“After that I knew a lot more people, exchanged contacts,” Josh explains. “Conservative groups reached out to me. And I saw disgusting stuff on the internet about me. People taunting me. One of the main things that really made me mad, two days after original video came out, some girl I never dated saying I used to beat my ex-girlfriends. I went off at her and said, ‘Take it down.’ It was not true at all. If you can give a name or someone come forward, but I know it’s not the case. It’s never happened in my life. Screwing my character. She took it down after two hours. She knew she just made it up.”
“‘You look like someone who hits your girlfriend.’ What does that mean?” Josh rants. “That’s not a thing! My kid’s Mom is politically different, but she said, ‘I never feared you putting your hands on me.’”
Josh tried not to let the Internet assault and being doxxed get to him, but even though he’s an MMA fighter, he’s got a sensitive side. He also has a strong streak for justice and supports the police. “I have been a bartender for 15 years,” Josh says. “I know a lot of cops.” Hearing that Antifa and others were using “spray bottles of piss at the cops, I was infuriated.” He offered to stand up for the cops, telling his police friends, “I can do what you are not allowed to do,” but they didn’t take him up on it. “I wanted to protect the cops.”
He ended up on the other side of things, however. “Then it goes on to the January 6th where we go into the Capitol,” Josh explains. “I had no clue that anyone was going to go in that building.” Before talking to Josh, I read the social psychology literature on mob mentality. Some authors argue that individuals lose their sense of self in crowds, deindividuate, and take on group think in which they temporarily suspend their judgement and take on the norms of the group. Likewise, there is good evidence that individuals in mobs, particularly those who hide their identities under balaclavas or masks, tend to be more violent than they would be on their own. Yet, other researchers argue that mobs tend to bring together like-minded individuals who often share a grievance and that there is a continuum of views existing among the mob, with some instigating for violence, where others may not be interested in violence at all. As I listen to Josh, and particularly after hearing his childhood history, I see a person for whom belonging, a sense of significance and dignity are really important. It seems that once falling in with those who do endorse violence, he is the type to be swept up in a mob mentality.
“We started at the other end where Trump was speaking,” Josh explains. “[It was a] cluster fu%&. I didn’t hear a single word that he [President Trump] said. You couldn’t get that close. So then we walked down to the capitol. 15 of us at the time. We get pretty close to the capitol. Then we see the fu%$ happening. It was getting really weird. The last thing you think is anyone would go into the capitol, [but I] see them rushing up. I waited a few minutes. I walked up and I walked through the front door, an open door, [with the] cops waving us in. I think it’s okay, if they are waving us in. Now [in hindsight,] it seems like a set-up. Why not let everyone in and charge everyone?”
Inside the Capitol, Josh was completely shocked by what he was seeing. “How do you say back the blue, and then attack the blue?” he asks, incredulous about those who were attacking the Capitol police. “There is video of me. I’m trying to pull people back. I hit one person in that building—someone swinging at a cop. I don’t believe in that, stealing shit, and taking pictures of people’s office, fu%^ disgusting, I saw that and it pissed me off.”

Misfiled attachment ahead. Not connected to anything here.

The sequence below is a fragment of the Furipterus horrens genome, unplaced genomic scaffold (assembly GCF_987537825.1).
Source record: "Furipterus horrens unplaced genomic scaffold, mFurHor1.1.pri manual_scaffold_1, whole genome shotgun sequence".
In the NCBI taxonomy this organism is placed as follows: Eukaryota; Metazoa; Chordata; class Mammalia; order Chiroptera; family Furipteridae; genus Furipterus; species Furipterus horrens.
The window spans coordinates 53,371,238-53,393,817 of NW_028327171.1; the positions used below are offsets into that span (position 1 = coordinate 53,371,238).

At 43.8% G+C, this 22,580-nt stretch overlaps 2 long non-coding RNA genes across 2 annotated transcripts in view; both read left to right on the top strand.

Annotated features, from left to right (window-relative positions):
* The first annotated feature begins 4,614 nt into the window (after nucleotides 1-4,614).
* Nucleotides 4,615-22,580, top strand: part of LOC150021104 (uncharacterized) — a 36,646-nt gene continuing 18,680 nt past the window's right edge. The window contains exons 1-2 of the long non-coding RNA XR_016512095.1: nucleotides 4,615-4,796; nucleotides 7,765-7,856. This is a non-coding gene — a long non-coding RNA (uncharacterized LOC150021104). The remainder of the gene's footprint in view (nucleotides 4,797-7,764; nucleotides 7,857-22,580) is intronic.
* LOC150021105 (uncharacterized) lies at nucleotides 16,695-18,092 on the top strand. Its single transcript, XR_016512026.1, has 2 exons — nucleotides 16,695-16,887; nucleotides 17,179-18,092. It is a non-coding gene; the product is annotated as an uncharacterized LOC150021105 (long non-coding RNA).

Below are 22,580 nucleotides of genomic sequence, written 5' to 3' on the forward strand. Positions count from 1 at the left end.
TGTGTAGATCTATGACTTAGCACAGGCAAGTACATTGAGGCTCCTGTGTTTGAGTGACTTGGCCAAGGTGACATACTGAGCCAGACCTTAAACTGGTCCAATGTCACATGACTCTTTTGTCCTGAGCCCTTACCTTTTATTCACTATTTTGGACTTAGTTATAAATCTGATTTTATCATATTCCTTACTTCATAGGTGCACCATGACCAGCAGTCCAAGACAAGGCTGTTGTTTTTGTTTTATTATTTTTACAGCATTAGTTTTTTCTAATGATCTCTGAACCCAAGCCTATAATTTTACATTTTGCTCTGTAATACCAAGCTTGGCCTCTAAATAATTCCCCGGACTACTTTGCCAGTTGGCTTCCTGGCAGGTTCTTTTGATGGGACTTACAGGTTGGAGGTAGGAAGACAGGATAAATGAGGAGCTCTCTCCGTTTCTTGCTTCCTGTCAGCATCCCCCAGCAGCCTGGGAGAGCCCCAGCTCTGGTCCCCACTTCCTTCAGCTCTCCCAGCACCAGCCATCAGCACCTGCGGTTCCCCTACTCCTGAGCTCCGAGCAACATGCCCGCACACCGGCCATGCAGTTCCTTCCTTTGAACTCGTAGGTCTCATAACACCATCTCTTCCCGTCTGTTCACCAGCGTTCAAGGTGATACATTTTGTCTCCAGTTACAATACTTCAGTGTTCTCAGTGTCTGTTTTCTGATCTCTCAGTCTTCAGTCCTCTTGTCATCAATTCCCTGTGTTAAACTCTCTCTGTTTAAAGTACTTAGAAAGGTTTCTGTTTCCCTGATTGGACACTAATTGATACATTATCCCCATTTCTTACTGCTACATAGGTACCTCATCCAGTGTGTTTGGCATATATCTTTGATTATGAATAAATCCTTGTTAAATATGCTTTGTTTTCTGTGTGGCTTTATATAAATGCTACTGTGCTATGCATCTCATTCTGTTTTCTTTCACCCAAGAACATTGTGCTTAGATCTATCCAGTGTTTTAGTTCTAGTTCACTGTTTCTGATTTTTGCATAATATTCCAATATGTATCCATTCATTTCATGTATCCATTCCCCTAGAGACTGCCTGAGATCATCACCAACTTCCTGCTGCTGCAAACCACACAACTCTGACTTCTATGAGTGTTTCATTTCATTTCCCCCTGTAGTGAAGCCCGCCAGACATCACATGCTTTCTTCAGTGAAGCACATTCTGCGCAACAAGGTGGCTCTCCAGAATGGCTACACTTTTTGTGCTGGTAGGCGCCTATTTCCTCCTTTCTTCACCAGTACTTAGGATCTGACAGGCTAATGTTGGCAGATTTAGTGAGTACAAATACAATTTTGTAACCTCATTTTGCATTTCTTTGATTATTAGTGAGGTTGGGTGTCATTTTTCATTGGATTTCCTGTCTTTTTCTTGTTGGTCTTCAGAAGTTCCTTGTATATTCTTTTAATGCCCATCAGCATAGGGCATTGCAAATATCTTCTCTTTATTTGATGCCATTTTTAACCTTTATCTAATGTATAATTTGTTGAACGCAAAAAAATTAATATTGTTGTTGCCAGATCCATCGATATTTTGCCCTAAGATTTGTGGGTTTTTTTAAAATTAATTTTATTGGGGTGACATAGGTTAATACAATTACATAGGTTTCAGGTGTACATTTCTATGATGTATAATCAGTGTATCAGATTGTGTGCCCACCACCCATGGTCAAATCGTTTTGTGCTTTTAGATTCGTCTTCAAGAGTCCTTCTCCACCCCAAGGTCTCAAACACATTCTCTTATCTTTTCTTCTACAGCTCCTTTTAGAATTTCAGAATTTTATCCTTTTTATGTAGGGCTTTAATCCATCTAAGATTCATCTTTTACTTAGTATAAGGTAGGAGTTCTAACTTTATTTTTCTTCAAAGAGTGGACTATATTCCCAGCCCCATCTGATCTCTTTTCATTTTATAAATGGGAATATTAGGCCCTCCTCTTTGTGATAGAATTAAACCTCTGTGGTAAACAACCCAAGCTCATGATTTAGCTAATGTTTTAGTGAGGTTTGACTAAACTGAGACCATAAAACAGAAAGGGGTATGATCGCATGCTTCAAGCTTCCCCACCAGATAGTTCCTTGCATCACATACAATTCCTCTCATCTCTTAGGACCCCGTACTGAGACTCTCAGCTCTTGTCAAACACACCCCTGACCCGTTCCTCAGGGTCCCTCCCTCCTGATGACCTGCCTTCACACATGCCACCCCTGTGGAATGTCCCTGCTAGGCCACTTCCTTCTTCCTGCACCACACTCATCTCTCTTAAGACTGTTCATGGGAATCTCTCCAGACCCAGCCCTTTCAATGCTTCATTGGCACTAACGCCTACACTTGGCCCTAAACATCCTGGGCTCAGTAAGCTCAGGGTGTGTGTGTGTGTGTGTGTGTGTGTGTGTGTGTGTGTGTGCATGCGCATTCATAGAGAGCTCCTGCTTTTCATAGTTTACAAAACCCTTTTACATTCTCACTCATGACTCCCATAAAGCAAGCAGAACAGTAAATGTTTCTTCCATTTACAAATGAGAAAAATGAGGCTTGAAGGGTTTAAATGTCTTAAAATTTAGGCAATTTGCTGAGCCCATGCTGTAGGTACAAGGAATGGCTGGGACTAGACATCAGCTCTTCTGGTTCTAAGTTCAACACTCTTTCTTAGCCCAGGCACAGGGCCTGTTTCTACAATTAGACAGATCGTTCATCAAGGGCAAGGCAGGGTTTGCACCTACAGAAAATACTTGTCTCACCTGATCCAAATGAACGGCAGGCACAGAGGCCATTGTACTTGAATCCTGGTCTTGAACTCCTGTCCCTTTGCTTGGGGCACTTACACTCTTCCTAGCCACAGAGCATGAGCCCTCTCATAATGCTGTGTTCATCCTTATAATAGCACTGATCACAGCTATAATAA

“I had two cops ask, ‘Can you help us? You are obviously the voice of reason,’ because I was backing people up and saying, ‘We need to leave.’ I could see there was no purpose and it was disgusting.”
Josh’s cognitive dissonance was overwhelming him, but he didn’t know what to do. “I was mad at Antifa for shooting piss at the cops to being in this building,” he explains still trying to make sense of it. “I grabbed people to back them off. I thought it was wrong. There was a picture of me throwing a sign in aggravation. We had just gotten gassed. You’re mad. You hit a wall instead of hitting someone else. I threw a sign.”
Josh knew he needed to get out, but he didn’t know how to exit the building. “I have to get the fu%$ out of here,” he recalls thinking. “I don’t want any part of this. Walk around looking for a damn exit. I was gone by 3:30. I was in for 30-40 minutes. At the end of it I was trying to get people to leave. Finally I thought I need to get out myself, the fu%$ out.”
Josh was arrested that same night. “I got arrested for [breaking] curfew, trying to walk into the hotel I was staying in.” This was after he had agreed to escort a young woman to her hotel. Josh was surprised at how he was treated by police he respected. He doesn’t remember them reading him his rights. “They pulled me into an interrogation room and showed me pictures of me in the Capitol and said I’ll be charged with felony rioting. I see the goddamn picture. It’s literally me. I’m not going to deny it,” Josh recounts. “I was very cooperative with the cops. I told the story. I didn’t say, ‘fu%$ you’.”
At the time I interviewed him, Josh was not yet charged and was hoping it would all go away.
“I didn’t come from another state to do it, [so I] couldn’t be charged for felony rioting. [Maybe I’m] on the lower end of charges, for entering the capitol building. Might be beatable because I got waved in by cops. I didn’t think I was doing anything wrong. I thought it was fu$# disgusting and I started trying to help. Can you find the video of the cop asking me to help them, backing the people up and thanking me?”